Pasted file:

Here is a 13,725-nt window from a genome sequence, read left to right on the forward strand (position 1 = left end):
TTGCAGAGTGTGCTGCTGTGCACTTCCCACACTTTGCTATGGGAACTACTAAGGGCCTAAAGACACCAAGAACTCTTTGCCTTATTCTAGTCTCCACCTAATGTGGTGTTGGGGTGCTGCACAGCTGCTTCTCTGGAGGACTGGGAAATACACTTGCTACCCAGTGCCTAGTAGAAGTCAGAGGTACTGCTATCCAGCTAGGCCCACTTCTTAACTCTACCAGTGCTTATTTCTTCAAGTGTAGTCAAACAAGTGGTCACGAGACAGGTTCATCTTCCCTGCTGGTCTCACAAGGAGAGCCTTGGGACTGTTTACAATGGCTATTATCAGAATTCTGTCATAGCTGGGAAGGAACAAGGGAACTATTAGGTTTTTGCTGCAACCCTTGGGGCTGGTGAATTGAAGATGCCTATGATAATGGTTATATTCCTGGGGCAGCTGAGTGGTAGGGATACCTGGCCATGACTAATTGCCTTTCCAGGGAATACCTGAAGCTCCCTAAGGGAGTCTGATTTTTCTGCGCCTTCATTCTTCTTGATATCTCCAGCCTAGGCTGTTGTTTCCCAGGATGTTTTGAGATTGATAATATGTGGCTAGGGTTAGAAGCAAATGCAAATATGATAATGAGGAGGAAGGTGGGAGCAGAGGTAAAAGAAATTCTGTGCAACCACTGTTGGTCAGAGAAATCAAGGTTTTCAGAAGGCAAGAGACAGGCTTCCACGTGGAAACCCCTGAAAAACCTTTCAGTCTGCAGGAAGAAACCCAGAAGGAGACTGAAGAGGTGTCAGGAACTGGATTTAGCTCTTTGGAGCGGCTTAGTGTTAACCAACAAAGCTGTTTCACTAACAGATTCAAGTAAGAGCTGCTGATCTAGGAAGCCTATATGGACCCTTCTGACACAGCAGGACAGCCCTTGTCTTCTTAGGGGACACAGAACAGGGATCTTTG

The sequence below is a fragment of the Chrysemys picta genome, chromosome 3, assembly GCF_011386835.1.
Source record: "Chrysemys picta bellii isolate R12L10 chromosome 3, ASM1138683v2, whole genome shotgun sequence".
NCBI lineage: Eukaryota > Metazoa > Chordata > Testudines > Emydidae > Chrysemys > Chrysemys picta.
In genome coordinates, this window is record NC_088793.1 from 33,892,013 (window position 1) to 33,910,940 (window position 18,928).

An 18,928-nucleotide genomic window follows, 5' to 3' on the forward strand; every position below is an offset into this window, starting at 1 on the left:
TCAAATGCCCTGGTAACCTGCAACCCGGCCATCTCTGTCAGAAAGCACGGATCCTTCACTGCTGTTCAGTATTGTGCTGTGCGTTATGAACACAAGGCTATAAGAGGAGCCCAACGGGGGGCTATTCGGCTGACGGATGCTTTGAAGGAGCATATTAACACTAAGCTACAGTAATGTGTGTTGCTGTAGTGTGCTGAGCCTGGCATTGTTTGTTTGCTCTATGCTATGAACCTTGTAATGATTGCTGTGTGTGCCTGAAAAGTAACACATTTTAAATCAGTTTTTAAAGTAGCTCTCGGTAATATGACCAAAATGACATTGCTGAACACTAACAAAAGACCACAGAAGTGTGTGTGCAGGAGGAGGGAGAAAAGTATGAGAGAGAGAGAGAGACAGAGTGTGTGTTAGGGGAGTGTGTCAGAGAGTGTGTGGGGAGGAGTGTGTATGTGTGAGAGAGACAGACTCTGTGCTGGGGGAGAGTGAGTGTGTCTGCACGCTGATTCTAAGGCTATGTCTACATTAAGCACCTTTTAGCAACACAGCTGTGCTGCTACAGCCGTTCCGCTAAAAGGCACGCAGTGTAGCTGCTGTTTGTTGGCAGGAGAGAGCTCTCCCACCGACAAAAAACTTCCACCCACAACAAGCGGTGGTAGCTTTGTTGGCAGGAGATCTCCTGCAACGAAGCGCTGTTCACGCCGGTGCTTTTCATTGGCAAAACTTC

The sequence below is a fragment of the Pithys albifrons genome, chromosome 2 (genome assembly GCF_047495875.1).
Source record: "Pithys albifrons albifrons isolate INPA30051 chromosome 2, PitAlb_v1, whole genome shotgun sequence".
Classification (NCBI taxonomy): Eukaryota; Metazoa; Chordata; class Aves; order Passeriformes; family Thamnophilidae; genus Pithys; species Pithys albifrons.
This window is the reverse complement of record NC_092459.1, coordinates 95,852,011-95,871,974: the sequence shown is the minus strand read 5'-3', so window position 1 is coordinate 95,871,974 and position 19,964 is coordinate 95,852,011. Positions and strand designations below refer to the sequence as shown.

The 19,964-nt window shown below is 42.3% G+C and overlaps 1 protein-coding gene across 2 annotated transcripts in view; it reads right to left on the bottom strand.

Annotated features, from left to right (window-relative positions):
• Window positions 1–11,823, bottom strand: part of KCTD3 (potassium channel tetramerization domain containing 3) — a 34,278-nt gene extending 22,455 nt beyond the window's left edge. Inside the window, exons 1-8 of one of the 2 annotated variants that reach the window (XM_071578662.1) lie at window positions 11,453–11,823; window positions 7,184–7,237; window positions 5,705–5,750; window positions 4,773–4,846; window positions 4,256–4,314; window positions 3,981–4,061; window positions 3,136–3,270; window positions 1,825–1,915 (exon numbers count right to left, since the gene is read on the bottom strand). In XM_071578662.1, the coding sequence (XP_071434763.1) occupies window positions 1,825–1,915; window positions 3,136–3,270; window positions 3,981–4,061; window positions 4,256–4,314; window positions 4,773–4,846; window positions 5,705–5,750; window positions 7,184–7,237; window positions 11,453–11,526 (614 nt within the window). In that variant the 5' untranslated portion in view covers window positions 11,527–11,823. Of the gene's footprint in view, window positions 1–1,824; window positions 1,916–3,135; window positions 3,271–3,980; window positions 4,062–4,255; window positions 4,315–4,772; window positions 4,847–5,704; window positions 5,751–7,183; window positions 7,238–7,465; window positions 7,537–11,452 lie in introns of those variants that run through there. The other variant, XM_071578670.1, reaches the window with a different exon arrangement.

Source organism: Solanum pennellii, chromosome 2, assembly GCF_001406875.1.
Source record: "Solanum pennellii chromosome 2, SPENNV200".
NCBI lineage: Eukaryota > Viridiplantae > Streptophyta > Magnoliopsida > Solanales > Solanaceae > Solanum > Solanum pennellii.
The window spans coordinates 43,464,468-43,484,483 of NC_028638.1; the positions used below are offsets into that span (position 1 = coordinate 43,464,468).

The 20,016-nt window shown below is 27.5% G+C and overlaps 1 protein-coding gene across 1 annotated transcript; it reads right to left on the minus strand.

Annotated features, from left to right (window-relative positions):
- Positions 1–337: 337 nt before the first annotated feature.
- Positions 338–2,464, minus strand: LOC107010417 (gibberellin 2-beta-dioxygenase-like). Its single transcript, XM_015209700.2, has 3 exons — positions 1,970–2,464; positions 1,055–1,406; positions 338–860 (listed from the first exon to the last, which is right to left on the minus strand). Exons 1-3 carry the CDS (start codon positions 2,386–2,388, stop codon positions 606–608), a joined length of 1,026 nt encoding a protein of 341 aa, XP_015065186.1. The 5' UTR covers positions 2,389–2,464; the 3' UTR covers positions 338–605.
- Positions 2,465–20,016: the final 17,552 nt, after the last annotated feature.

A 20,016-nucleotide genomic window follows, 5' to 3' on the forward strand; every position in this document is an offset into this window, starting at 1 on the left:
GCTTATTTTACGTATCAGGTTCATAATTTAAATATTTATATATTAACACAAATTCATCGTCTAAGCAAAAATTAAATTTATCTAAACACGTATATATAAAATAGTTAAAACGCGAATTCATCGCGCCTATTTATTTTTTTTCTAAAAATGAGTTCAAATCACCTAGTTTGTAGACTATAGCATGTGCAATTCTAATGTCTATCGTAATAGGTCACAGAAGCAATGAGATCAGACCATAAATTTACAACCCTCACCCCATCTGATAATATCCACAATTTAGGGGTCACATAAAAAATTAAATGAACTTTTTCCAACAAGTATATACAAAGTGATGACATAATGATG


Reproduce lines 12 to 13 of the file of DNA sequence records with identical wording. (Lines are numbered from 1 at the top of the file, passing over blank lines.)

This window is the reverse complement of record NC_092459.1, coordinates 95,852,011-95,871,974: the sequence shown is the minus strand read 5'-3', so window position 1 is coordinate 95,871,974 and position 19,964 is coordinate 95,852,011. Positions and strand designations below refer to the sequence as shown.

The 19,964-nt window shown below is 42.3% G+C and overlaps 1 protein-coding gene across 2 annotated transcripts in view; it reads right to left on the bottom strand.